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May 18, 2015

recital 2015: part one



The dressing rooms have been cleaned, the hairspray has been washed out, and the costumes have been stowed away. Another year, another recital.
 
At the Maine State Ballet School, we have three shows: Friday at 6PM, Saturday at 11AM, and Saturday at 4PM. It's one final weekend of sequins and mayhem to top off the school year and mayhem it was. But, interspersed throughout the chaos were moments of vast clarity, moments that made me appreciate what a fantastic job I have.

 

 



 
 
Teaching dance was my first real job. Like most teens that begin work, it was time to grab a slice of independence and start paying for my own gas, clothes, and outings. I needed money. It was one of the few jobs that I could balance with dancing, going to school, and my own sanity. Teaching made me nervous for a long while. What if I wasn't any good? What if my students hated my class? What if my students' parents hated my teaching style? What if my kids didn't learn anything or improve? What if I run out of original ideas?... It went on and on really.
 
But somewhere along the way I found my voice and started teaching the kind of class that I wanted to take. I wanted (and still want) an energetic teacher that is funny, kind, creative, and passionate about their job and their students. So I set out to become that teacher. I stopped worrying about whether or not my students thought I was a good teacher (although their opinion does hold great merit) and started worrying about what I thought about myself as a teacher. I was always the bright-eyed and bushy-tailed student. The teacher's pet. If I liked my own class, then I was probably okay.
 
This recital season was the most relieving, wonderful affirmation that I was doing my job right. I witnessed my students truly become dancers on that stage this year. They used my steps as a language to convey a story and to speak their passion. They lost themselves in the dance and that is what makes me proud above all else.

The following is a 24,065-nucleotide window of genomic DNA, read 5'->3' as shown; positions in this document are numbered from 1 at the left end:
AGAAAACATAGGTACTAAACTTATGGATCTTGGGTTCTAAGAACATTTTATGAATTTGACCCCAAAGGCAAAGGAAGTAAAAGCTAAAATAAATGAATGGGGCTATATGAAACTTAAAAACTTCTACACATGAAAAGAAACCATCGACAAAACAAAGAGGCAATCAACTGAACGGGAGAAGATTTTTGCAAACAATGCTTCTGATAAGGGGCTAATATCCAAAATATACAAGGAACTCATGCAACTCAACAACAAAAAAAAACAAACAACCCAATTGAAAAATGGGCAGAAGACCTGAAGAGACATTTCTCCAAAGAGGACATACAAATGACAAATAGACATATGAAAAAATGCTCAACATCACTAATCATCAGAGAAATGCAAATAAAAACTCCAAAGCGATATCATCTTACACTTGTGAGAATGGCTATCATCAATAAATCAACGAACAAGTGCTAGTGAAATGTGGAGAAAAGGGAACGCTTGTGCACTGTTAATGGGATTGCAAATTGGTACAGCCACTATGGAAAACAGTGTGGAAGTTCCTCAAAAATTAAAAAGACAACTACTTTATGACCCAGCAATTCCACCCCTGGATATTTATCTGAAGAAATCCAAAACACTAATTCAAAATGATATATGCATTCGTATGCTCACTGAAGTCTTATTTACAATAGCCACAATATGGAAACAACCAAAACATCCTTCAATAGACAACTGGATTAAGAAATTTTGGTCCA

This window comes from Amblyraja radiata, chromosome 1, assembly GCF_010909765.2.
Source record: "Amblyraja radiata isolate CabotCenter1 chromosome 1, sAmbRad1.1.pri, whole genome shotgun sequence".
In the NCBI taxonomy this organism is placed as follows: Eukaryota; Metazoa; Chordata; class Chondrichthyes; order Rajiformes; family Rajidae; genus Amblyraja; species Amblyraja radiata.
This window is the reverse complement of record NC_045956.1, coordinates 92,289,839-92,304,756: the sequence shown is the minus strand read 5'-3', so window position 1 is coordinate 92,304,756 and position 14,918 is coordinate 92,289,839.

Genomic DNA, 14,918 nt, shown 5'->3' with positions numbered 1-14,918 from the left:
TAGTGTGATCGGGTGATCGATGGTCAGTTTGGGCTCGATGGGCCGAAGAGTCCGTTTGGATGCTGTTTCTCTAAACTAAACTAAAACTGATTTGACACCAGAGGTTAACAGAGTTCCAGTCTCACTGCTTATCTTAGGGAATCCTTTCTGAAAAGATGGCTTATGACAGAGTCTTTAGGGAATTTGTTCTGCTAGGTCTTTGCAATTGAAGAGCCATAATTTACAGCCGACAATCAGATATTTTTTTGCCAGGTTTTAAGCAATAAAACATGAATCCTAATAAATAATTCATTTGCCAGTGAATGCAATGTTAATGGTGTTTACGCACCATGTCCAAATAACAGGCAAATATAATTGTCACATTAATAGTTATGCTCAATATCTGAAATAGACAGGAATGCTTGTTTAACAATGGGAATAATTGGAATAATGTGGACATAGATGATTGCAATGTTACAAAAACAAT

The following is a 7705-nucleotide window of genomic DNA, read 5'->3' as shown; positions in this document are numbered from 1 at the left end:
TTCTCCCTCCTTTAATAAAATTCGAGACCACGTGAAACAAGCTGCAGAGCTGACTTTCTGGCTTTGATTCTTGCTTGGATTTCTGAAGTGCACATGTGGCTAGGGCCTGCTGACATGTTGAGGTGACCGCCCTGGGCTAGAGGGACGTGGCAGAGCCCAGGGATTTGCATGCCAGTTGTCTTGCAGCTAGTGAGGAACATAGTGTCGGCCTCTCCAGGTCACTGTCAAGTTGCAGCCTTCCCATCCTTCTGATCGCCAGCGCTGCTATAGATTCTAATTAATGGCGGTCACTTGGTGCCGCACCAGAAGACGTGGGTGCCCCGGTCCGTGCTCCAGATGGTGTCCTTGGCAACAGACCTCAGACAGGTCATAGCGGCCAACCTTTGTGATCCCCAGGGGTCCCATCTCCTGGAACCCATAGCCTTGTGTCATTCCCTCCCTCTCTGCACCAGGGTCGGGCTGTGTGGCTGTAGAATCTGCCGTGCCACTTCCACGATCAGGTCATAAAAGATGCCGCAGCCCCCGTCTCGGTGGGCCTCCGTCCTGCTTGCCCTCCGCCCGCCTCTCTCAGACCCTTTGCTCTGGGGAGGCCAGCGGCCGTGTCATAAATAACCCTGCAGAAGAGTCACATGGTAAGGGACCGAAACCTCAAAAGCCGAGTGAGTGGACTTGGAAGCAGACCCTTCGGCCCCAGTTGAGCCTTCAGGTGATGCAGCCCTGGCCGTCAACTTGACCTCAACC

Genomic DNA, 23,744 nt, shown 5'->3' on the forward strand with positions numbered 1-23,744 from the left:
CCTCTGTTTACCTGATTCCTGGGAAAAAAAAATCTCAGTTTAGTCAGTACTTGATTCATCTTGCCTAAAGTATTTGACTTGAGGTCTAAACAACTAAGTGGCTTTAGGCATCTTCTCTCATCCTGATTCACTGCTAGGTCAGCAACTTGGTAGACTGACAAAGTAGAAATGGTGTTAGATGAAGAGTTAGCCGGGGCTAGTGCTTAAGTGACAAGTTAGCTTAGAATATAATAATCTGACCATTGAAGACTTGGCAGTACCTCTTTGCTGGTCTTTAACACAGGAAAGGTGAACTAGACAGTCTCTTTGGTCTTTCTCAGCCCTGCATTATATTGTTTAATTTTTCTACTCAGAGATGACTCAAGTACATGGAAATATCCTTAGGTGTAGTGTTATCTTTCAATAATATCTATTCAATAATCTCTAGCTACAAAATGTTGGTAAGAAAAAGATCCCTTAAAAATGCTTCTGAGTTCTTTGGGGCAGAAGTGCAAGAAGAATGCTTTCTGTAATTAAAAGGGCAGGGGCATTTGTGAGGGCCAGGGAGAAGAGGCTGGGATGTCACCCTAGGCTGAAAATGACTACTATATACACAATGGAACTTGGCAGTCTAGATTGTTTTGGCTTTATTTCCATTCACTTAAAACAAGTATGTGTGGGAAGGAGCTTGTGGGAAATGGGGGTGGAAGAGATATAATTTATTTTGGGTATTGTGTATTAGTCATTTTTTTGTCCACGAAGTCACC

The tradition of teacher presents is always looked forward to. This year was particularly nice because rather than a surplus of gift cards, chocolate, and body lotions (which, don't get me wrong, are more than appreciated), I received many letters. Students taking the time to type up or write out their own words of thanks means more to me than any Starbucks gift card. That will carry me through much more than a daily caffeine fix (and it's a lot cheaper on the part of parents!).
 
With profound remorse, I've decided that I won't be returning to teach at the Maine State Ballet School this upcoming fall. I'll still be dancing, I'll still be teaching at Center Stage, I just know that with my senior year approaching, I'm going to need extra wiggle room in my schedule. I also know that time to prepare myself for ballet class rather than running directly from school to work and then to class is immensely important.






It's been a wonderful journey throughout the year. Thank you Maine State Ballet and all of its wonderful students.

Stay tuned for "recital 2015: part two," coming at the end of the month as I finish out the year with the other studio I work for,  Center Stage Performing Arts.

Thank you for reading! For questions/comments you can contact me and don't forget to LIKE A Dancer's Days on Facebook and follow the Pinterest Board!

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